I know Hestler from my time as a neutral tech support mechanic back in the ’90s, so I sent him a DM and asked if he would answer some questions about e-MTBs and this new championship event. I was also seeking to inform my hypothesis: that e-MTB racing is a way to extend the careers of athletes we already love to follow.
I heard there were numerous course changes leading right up to the event. What was the feedback from riders and what were both sides looking for in an ideal course?
I flew in Monday night, so didn’t ride that day. By the time I got on the course Tuesday at 3:30pm it was set, so no confusion or discussion from me. But lets talk a bit about the course; I had assumed it would be a toned-down XC something or other, maybe XCO style? The moment I got onto the first climb I was impressed, all the worry about 25km speed limits being a problem quickly evaporated. The climbs were uber technical, requiring full mountain bike skills, small gears and lots of engine from both human and machine, then there were the rock gardens – they were in no short supply up and down. Some of the downs were seriously in the pucker zone and pinning it down in a race – it was to sum it up – proper mountain biking!
Give me the quick lowdown on e-mtb racing. What does it mean to have a sanctioned UCI championship?
With government offices moving to approve public e-bike access across both our nations I’ll say giving E-bikes a World Championships is akin to the recognition mountain biking originally got when it was included in the Olympics for the first time in ‘96.
Tell me about your bike.
I took a Rocky Mountain Instinct Powerplay with 140mm of travel. Initially, it was built to handle riding on the North Shore in the style I am accustomed too and then in preparation for this event we put a bunch of smaller lighter parts on it, that was a mistake. But going into an event not knowing the distance, the mind set of the organizers or the nature of the course had me doing a lot of guessing – thankfully they did a bang up job on the course, kept the distance well within the battery range and in the end I had a really fun time riding my bike on a really challenging course.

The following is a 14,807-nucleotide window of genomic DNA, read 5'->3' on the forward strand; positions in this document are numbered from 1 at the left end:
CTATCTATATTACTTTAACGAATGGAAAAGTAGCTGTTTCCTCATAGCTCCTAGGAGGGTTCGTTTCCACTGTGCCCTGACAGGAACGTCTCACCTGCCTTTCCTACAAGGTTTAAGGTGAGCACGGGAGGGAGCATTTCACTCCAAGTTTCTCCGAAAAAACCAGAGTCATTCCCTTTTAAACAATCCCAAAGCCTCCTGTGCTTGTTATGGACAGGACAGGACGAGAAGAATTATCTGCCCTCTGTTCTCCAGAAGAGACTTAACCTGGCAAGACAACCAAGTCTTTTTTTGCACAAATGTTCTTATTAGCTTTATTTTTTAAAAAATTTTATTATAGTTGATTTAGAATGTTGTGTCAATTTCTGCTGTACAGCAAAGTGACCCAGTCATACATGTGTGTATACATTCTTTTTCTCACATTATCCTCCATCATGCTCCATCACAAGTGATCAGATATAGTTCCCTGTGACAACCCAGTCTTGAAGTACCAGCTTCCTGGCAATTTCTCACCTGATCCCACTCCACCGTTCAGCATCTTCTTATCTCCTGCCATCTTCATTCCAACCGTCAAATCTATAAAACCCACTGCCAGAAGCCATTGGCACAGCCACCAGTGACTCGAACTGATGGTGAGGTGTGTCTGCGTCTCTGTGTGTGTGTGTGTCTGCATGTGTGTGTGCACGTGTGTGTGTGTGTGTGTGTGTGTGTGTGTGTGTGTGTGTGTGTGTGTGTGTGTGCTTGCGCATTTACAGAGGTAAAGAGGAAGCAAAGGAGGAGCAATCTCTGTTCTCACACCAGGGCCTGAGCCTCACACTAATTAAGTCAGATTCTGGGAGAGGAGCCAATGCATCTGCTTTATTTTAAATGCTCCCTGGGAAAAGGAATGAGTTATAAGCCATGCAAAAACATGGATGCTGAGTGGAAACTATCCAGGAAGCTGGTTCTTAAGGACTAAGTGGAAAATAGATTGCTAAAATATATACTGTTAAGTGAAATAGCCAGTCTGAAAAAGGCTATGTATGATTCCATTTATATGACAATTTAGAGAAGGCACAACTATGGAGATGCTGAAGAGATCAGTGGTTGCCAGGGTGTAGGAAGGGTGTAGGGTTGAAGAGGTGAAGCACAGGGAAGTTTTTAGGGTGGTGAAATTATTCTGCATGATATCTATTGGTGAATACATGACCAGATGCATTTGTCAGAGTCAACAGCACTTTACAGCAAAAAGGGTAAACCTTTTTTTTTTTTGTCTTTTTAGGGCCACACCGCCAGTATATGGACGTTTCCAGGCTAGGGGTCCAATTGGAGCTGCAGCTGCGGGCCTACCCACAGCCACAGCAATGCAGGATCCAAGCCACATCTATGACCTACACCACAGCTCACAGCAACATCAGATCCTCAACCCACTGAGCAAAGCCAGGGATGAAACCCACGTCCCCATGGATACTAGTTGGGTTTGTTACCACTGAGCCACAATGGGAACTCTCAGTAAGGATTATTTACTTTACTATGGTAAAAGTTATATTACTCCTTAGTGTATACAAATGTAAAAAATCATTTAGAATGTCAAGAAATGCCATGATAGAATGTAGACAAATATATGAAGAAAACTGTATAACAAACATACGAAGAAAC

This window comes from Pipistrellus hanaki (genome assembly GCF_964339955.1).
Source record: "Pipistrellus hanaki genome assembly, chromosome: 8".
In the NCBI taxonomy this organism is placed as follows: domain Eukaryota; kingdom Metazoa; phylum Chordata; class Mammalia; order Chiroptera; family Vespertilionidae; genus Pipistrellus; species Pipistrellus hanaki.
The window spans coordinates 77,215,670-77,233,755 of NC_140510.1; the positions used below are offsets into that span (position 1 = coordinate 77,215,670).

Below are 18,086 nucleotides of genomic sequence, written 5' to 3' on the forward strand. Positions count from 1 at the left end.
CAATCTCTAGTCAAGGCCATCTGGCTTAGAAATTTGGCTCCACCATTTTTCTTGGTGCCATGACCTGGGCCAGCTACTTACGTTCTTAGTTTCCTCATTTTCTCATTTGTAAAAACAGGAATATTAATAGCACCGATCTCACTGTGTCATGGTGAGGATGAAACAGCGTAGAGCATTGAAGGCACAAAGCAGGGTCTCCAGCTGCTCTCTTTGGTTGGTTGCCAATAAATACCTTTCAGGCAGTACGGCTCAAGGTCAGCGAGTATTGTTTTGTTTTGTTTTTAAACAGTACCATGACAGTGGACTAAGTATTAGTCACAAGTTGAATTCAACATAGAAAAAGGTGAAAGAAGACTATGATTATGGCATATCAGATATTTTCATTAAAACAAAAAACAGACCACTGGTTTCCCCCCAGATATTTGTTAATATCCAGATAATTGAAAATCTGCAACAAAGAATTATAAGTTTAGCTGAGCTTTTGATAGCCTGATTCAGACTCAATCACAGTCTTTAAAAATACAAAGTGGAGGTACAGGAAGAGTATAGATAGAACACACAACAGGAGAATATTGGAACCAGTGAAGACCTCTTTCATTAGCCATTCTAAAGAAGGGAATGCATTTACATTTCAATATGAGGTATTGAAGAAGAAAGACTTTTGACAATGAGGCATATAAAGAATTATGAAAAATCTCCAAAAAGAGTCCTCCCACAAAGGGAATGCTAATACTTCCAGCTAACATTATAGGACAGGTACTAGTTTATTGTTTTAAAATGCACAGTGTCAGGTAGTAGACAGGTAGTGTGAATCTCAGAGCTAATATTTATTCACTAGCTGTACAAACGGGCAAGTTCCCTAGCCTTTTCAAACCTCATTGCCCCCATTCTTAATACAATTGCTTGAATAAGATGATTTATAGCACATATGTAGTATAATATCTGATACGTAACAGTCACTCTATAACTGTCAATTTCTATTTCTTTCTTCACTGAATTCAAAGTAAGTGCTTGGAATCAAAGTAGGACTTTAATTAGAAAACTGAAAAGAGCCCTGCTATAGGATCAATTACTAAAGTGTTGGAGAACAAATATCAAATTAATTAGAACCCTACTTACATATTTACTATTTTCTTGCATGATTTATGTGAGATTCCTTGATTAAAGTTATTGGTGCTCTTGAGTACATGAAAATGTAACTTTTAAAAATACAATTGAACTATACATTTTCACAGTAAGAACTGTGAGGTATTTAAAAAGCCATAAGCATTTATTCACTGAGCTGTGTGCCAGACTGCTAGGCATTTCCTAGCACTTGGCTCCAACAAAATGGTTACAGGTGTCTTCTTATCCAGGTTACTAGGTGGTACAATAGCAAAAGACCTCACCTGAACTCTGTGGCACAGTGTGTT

What does #thisiswhoiam mean?
Well as a veteran of a long racing career and at the vintage I am, it’s time to accept myself and I’m more comfortable in my skin than ever before – slow, old (father of two) and still like to ride hard on gnarly terrain. In this case an opportunity arose that allowed me to do a first ever race, as an old guy attend the World Champs in a historical moment for the cycling community and visit with some old friends, racers, comminsairs and fly the Canadian flag. My first trip to St Anne was in 1991, so it was nice to get back and ride some of the old stomping grounds.
Tell me a little bit about being on the national team again. How many is this for you?
My first trip to the World Champs came in 1992 at Bromont, I had to do the qualifier the day before and was the second to last person inside the cut off, just a pimply faced naive young kid. Following that I attended every World Championships through 2003 only missing 2000 in Sierra Nevada. Hard to imagine that a span of time stretching from 1992 to 2019 could encapsulate so many memories and the wearing of one’s National Team jersey is something to be very proud of, even still at 49.
Will E-MTB be an opportunity for riders to have longer careers or am I incorrect in thinking there’s a parallel to what golf and tennis have done?
If you consider the Senior PGA then, yes, maybe. In a race that lasts only an hour and fifteen minutes, the holeshot is super important and young muscles make that speed, something that us old guys don’t have any more. So there is a solid future for racing E-bikes, but it will most likely be divided just as the categories are now, by age.
As to wanting to continue racing these days, that’s really the crux. Every year in prep for the BC Bike Race I do a few season openers, check the fitness, see old friends but mostly it’s about getting out on a micro road trip and hoping that one day the kids will come and get the race bug. I feel that I stay involved and race because my peer group is still there, we don’t have time to catch up that often, so it’s nice to rub shoulders, take on a little stress and pressure then drink beers with that “I did a long hard ride” soul glow on.
Will E-MTB give gravity athletes who ride just outside the edge of XC fitness an opportunity to race a new discipline? I’m thinking of riders like Brian Lopes or Greg Minnaar.
From what I experienced at this, my first ever E-bike race fitness, skill, line position and strength to weight will be the deciding factors on who will win. Now if I raced Brian Lopes it would probably be pretty close cause he’s super fit and my motivation to train is pretty minimal these days. I know Wade Simmons loves getting out on his e-bike and maybe yes there could be a circuit for Old Guys, if they wanted to race.